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Reviving the Saudi trans-peninsula rail link 25 Sep 2013
Peter Kenyon, TunnelTalk
Rail transportation chiefs in Saudi Arabia confirm the ambitious 1,065km Landbridge mega-project will be entering a construction procurement phase within the next few months. The combined freight and passenger link will see, for the first time, a rail connection across the Arabian peninsula from the busy international Red Sea port of Jeddah on the west coast, through to the Persian Gulf port of Dammam on the east coast via the capital city, Riyadh. Scope also includes construction of an additional 115km of new line to connect Dammam with Saudi Arabia's largest industrial city, the petrochemical port of Jubail. Peter Kenyon of TunnelTalk explores new developments on a project with a stop-start history that has been identified as requiring up to 28km of twin-running tunnels.
For more than 20 years Saudi Arabia, a country with a relatively underdeveloped railway system, has dreamed of a connection that spans its busy eastern and western container ports – the so-called Landbridge that will allow coast-to-coast movement of millions of tonne of freight in a matter of 10 hours instead of the 5-7 days it currently takes via ship.
Saudi rail network, including planned Landbridge

Saudi rail network, including planned Landbridge

In fact, feasibility studies and a provisional alignment have already been completed by US engineering, design and transportation planning consultant Parsons Brinckerhoff (PB) as part of a project brief in the late 1990s to look at the entire rail infrastructure of the Kingdom. The then-client, the Saudi Railways Organisation (SRO), got as far as selecting in 2008 a consortium that would deliver the Landbridge element on a Build Operate Transfer procurement model. This followed a protracted series of prequalification and bidding rounds that involved competing civil engineering companies including Bouygues (France), Engeocom (Russia), Mitsui (Japan), OHL (Spain), SNC Lavalin (Canada) and Samsung (Korea), as well as numerous international consultants and locally based construction companies.
It all came to nothing - SRO could not agree financial close with the winning Tarabot consortium, whose tunnel contractor would have been OHL of Spain. Contractural matters surrounding the Client's conflict of interest as owner of the existing 450km stretch of railway between Riyadh and Dammam that was to be upgraded and also form part of the Landbridge 50-year concessionary project, proved too difficult to overcome. After 2010 the project went into relative hibernation.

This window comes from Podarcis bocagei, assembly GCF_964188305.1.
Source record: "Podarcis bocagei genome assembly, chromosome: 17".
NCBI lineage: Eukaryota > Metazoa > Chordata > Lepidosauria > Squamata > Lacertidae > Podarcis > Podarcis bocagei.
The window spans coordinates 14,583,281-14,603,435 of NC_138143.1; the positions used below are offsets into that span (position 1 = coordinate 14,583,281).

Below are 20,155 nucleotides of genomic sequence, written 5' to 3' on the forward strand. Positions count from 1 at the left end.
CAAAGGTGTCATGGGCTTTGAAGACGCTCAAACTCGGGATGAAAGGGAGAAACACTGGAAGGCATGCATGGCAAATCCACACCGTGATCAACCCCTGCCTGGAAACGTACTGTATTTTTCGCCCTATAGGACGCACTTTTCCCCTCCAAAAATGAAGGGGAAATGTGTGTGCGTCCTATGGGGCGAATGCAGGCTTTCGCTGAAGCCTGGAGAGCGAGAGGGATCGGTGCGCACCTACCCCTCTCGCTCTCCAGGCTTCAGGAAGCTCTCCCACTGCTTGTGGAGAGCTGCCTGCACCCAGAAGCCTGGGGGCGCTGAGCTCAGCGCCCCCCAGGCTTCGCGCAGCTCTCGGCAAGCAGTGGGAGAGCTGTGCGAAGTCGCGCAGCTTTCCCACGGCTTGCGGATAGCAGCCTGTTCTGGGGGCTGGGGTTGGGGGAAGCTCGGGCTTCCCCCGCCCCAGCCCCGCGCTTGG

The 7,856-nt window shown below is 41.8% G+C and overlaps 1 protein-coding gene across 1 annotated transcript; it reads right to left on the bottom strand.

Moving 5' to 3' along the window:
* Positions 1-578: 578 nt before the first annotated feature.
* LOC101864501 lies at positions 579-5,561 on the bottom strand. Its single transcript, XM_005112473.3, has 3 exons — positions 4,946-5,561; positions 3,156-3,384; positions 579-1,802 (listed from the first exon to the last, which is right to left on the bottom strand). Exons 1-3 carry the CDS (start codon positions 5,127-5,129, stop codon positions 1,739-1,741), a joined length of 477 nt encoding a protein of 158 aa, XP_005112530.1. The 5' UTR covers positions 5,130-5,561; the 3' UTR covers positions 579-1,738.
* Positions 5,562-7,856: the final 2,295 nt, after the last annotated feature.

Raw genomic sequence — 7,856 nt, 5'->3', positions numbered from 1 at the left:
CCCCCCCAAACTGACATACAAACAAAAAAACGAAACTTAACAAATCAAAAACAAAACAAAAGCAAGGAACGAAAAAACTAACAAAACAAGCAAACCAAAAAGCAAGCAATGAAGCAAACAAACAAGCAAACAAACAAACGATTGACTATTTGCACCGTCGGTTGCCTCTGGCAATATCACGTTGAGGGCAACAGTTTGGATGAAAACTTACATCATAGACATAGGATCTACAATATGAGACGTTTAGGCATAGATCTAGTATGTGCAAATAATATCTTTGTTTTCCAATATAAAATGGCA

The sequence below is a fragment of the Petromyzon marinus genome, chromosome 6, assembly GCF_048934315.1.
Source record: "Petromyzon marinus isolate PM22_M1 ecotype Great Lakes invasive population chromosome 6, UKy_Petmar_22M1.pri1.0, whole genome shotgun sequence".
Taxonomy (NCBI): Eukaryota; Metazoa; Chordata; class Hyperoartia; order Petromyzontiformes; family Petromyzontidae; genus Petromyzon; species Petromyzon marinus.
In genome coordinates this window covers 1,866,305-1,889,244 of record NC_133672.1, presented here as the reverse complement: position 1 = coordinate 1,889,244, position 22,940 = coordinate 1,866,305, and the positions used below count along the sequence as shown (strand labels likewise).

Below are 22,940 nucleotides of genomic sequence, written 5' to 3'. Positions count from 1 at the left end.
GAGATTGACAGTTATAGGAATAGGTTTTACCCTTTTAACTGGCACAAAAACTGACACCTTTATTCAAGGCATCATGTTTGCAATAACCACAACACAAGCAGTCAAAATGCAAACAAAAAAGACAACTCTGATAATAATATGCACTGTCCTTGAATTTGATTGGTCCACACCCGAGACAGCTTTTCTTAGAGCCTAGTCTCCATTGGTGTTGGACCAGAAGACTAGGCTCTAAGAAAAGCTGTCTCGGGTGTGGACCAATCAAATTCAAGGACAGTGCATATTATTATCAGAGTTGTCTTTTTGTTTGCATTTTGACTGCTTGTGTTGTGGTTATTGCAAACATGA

But now, following a reorganisation of the Saudi rail regulatory authorities, there is a new project owner - the Saudi Railway Company (SAR), itself a wholly-owned subsidiary of the Kingdom’s Public Investment Fund. The project, it seems, is very much back on: this time with a new and simplified design-build model for the heavy construction and tunnel elements, and this time with public funding that is already committed. At the same time, two other long-distance rail transportation projects (the 450km Medinah-Mecca high speed railway and the 1,500km north-south mineral rail link) are well advanced, all of which has served to restore confidence in the Saudis’ ability to deliver mega rail projects.
SAR Project Director Hamad Al-Yousef at Middle East Rail Conference

SAR Project Director Hamad Al-Yousef at Middle East Rail Conference

"The Saudi Landbridge is our next biggest project," said Hamad Al-Yousef, Civil and Track Projects Director at SAR. "It is going to be double track and will service mineral transport, passenger transport and general freight. It has been estimated that the design would take a year or so, so half way through this process we will be starting prequalifying contractors."
Asked whether international contractors could have confidence that a competitive prequalification process would result in contract awards this time around, Al-Yousef said: "The Landbridge came to SAR [from SRO]. Previously it wasn't with SAR, but it came to us last year. We have acted upon it; we have appointed management consultants and designers. We think we can launch this project soon."
He added: "I think the project is crucial. Why was it not launched 10 years ago, or 12 years ago, or 13 years ago, or even 20 years ago? I don't think this is the story. The story is we are building this railway now."